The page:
In the recovering economy, the business world shows a growing awareness of the importance of good design, yet Van Toorn receives most commissions from the cultural sector. This is where he finds his ideas really appreciated and where he is allowed to experiment. Starting in 1971, during 25 consecutive years he designs stamps, annual reports and more for the national postal service PTT (later privatized and renamed KPN). As Jean Leering leaves Van Abbemuseum in 1974 to become the director of Amsterdam’s Tropenmuseum and restyle this colonial museum into a center of cultural exchange, Van Toorn is already one of the museum’s designers. The staff’s recalcitrancy stands in the way of Leering’s—and Van Toorn’s—proposals so they both decide to leave in 1978. Two years earlier Van Toorn had designed the Dutch entry Beyond Shelter for the 1976 Venice Biennale with which he created a discussion about the quality of the public space. This year also sees the end of Van Toorn’s collaboration with Mart. Spruijt; their managing director ‘can no longer agree with the designer’s anarchist and Marxist thoughts’.
The commissions keep coming, though. He designs the small and smart magazine Dutch Art + Architecture (DA+AT) published by Gijs van Tuyl, who works at the Art Desk Foreign Countries of the Netherlands’ Ministry of Culture (WVC). The magazine is distributed through the embassies of the Netherlands and can be obtained in the home country as well. In 1978, Van Toorn designs a magnificent portrait of the era, which includes a dialogue between Leering and himself: Design as a function of the museum’s communication. It is published by the Eindhoven printer Lecturis in a series of ‘documentaries’. Between 1978 and 1980, he designs eye-catching covers for the bimonthly art magazine Museumjournaal. From 1980 on he is Breda’s cultural center De Beyerd’s graphic designer, a collaboration that results in a series of magnificent posters and ends in 1987 with an exhibition of Van Toorn’s work designed by Karel Kruijsen. Van Toorn recognizes the valuable contributions by his many talented assistents.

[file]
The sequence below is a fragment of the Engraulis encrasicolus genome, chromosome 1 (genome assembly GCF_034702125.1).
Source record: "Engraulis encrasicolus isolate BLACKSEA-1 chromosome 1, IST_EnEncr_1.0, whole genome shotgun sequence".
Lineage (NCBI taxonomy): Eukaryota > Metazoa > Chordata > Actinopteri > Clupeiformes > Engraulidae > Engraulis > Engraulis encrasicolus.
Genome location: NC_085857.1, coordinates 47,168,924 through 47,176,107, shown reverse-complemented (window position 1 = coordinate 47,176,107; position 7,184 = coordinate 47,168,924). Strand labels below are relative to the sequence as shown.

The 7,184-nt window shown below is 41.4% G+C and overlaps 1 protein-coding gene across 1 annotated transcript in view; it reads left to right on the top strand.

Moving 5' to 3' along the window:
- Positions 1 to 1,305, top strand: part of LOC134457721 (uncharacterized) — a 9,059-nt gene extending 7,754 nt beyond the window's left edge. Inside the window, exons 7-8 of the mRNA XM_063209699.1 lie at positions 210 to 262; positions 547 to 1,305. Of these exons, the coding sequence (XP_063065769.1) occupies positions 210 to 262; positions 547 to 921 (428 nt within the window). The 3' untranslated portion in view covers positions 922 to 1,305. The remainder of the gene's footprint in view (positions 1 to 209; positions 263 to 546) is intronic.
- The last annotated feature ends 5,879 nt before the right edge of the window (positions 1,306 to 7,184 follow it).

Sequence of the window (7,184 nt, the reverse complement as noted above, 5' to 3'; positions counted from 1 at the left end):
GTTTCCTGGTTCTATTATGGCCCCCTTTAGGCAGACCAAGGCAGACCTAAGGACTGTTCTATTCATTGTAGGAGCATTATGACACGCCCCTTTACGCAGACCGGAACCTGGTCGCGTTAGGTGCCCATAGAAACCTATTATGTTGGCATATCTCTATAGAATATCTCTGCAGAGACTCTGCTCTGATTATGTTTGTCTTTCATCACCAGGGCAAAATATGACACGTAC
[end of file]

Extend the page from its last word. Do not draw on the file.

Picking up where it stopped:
1981. Van Toorn becomes the leading designer of a team editing and designing a permanent exhibition of the Deltaworks land-sea protection project on the island Neeltje Jans, the original site of the barrier construction. The exhibition opens in 1986, the year Van Toorn is asked to join the competition-by-invitation for the design of the new Dutch banknotes. His designs (not used) concentrate on depicting a different aspect of money’s role in society. In 1989 his is one of the designs printed to commemorate the 200th anniversary of the Declaration of the Right of Man and Citizen.